|Sedalia||KMOS-TV||6.4||University of Central Missouri|
|St. Louis||KETC||9.2||St. Louis Regional Public Media, Inc.|
|Billings||KBGS-TV||16.2||Montana State University||January 16, 2017|
|Alliance||KTNE-TV||13.4||Nebraska Educational Telecommunications||March 1, 2017|
|Las Vegas||KLVX||10.3||Clark County School District||January 16, 2017|
|Reno||KNPB||5.3||Channel 5 Public Broadcasting|
| Newark |
(New York City)
|WNET||13.2||Educational Broadcasting Corporation||January 16, 2017|
|Albuquerque||KNME-TV||5.2||University of New Mexico||January 16, 2017|
|Las Cruces||KRWG-TV||22.3||University of New Mexico||TBD|
|Binghamton||WSKG-TV||46.6||WSKG Public Telecommunications Council||February 1, 2017|
|Corning||WSKA||30.6||February 1, 2017|
|Buffalo||WNED-TV||17.3||Western New York Public Broadcasting Association||TBD|
|Norwood||WNPI-DT||18.4||St. Lawrence Valley Educational TV Council, Inc.||January 16, 2017|
|Plattsburgh||WCFE-TV||57.3||Mountain Lake Public Telecommunications Council|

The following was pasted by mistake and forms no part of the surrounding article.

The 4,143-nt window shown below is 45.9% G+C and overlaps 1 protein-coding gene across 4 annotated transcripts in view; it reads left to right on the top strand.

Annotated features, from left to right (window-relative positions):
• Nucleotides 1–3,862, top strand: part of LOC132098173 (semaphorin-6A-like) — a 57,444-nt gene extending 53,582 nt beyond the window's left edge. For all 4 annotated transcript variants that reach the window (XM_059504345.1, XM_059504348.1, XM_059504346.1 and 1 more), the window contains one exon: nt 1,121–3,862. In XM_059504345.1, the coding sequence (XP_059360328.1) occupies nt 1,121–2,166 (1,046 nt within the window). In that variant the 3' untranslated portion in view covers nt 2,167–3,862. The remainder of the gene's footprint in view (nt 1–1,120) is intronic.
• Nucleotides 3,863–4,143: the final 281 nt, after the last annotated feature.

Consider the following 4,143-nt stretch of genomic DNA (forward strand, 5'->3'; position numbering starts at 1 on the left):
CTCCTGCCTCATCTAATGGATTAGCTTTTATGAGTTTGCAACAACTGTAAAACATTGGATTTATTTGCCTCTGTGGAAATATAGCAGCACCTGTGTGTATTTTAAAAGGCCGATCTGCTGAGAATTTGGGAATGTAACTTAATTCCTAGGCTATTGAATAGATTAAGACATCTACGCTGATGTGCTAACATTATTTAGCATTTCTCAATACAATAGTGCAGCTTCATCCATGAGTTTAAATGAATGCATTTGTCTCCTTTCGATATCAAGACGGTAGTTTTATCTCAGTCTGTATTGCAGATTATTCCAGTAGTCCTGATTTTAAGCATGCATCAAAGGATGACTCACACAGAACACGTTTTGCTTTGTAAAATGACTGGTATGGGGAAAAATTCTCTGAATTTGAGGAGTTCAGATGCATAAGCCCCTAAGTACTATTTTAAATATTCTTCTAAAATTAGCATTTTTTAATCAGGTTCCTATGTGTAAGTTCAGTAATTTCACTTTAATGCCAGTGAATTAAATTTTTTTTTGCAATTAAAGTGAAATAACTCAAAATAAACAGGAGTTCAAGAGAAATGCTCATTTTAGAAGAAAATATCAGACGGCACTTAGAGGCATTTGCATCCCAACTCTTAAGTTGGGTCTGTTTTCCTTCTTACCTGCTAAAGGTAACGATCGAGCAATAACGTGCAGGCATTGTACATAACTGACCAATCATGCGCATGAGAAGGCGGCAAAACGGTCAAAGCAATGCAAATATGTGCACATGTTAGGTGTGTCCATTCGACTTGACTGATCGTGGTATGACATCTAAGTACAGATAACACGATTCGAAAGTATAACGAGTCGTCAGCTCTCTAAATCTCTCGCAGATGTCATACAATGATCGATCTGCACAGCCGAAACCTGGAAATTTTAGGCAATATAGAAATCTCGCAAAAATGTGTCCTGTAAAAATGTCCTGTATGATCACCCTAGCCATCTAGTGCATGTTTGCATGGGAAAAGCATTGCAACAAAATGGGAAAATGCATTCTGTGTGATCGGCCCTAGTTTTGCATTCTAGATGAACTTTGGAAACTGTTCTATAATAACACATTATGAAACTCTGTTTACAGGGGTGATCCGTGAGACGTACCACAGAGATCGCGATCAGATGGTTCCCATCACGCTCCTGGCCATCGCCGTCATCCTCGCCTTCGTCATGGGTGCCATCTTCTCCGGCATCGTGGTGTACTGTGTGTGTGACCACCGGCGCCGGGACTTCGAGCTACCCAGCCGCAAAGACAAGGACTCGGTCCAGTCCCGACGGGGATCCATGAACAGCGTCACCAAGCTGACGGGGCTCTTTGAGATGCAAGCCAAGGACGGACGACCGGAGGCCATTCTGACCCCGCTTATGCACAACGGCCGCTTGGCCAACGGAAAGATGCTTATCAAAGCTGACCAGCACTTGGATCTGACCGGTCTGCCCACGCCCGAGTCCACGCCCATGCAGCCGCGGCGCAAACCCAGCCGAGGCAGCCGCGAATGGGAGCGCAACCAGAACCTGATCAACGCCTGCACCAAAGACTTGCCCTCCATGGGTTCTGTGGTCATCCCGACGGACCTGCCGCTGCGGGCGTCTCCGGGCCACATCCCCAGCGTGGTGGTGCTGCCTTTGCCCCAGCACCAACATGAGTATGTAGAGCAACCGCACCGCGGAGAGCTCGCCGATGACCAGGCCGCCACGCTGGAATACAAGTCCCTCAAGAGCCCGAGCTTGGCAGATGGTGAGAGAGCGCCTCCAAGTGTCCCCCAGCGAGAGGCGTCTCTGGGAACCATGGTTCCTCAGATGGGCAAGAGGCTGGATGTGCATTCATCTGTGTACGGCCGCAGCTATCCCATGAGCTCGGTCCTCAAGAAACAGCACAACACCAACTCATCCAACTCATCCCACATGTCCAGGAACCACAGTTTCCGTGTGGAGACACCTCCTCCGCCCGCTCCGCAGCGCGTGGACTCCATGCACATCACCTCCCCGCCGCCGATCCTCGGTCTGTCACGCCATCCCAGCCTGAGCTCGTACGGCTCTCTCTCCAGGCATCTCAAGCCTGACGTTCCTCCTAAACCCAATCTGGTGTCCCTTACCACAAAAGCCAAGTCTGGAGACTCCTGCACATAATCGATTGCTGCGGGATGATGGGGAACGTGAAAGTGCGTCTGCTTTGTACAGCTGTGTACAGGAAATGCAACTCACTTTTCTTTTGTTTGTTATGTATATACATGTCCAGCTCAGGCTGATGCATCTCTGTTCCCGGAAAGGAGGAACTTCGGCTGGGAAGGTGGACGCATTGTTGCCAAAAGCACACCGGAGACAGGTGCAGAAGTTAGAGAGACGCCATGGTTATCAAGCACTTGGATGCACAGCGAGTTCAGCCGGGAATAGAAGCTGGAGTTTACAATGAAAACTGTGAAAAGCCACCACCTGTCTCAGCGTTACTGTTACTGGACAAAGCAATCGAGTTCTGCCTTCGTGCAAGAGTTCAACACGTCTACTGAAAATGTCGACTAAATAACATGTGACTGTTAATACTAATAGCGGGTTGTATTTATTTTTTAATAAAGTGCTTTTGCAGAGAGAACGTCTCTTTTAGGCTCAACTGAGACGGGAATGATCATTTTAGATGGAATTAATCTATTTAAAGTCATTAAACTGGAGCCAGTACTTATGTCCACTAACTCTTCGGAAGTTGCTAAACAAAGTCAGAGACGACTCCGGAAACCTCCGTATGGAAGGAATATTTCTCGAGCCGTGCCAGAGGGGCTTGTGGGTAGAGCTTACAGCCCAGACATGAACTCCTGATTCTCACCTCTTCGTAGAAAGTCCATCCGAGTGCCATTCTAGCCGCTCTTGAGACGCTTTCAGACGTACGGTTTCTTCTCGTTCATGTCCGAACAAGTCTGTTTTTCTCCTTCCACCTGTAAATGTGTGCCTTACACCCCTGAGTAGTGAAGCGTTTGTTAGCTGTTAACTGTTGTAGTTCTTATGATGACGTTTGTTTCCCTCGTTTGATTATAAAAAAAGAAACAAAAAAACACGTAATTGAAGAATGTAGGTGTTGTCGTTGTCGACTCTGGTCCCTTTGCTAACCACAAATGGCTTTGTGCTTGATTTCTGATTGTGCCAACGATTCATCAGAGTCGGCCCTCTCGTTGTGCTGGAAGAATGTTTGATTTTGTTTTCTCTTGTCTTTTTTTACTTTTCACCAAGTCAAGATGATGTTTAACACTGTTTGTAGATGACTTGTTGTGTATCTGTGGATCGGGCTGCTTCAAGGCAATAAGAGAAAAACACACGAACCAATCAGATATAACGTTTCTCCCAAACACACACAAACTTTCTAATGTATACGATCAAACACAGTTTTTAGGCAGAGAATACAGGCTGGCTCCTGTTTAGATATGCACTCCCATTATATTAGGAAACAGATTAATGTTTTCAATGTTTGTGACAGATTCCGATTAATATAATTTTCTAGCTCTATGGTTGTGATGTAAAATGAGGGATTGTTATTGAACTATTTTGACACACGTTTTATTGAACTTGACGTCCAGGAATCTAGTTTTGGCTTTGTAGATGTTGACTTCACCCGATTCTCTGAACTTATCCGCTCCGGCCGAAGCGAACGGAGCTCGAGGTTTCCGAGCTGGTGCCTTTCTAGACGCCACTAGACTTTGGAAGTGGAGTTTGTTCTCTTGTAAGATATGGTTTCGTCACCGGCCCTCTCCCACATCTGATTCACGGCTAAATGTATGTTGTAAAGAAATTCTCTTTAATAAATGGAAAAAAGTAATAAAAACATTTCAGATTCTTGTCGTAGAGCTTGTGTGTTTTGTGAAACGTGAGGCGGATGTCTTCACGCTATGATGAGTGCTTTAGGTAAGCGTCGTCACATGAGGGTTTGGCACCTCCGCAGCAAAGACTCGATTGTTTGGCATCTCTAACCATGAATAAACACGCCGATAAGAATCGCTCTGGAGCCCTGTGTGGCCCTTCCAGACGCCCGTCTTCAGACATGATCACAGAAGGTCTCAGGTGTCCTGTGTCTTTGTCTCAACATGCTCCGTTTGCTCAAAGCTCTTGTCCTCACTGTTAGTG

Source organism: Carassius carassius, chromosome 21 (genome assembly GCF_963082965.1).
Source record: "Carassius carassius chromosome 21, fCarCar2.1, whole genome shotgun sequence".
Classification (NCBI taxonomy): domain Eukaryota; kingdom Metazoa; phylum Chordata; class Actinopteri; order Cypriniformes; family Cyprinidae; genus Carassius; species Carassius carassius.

|Rochester||WXXI-TV||21.4||WXXI Public Broadcasting Council||February 2017|
| Schenectady |
|WMHT||17.4||WMHT Educational Telecommunications||January 16, 2017|
|Syracuse||WCNY-TV||24.4||Public Broadcasting Council of Central New York|
|Asheville||WUNF-TV||33.2||University of North Carolina||January 16, 2017|
|Bismarck||KBME-TV||3.4||Prairie Public Television||January 16, 2017|
|Athens||OU Telecomm. Center||cable-only||Ohio University||September 6, 1999–present|
(mornings and weekends)
|Bowling Green||WBGU-TV||27.2||Bowling Green State University||Current|
|Cleveland||WVIZ||25.5||Ideastream||January 16, 2017|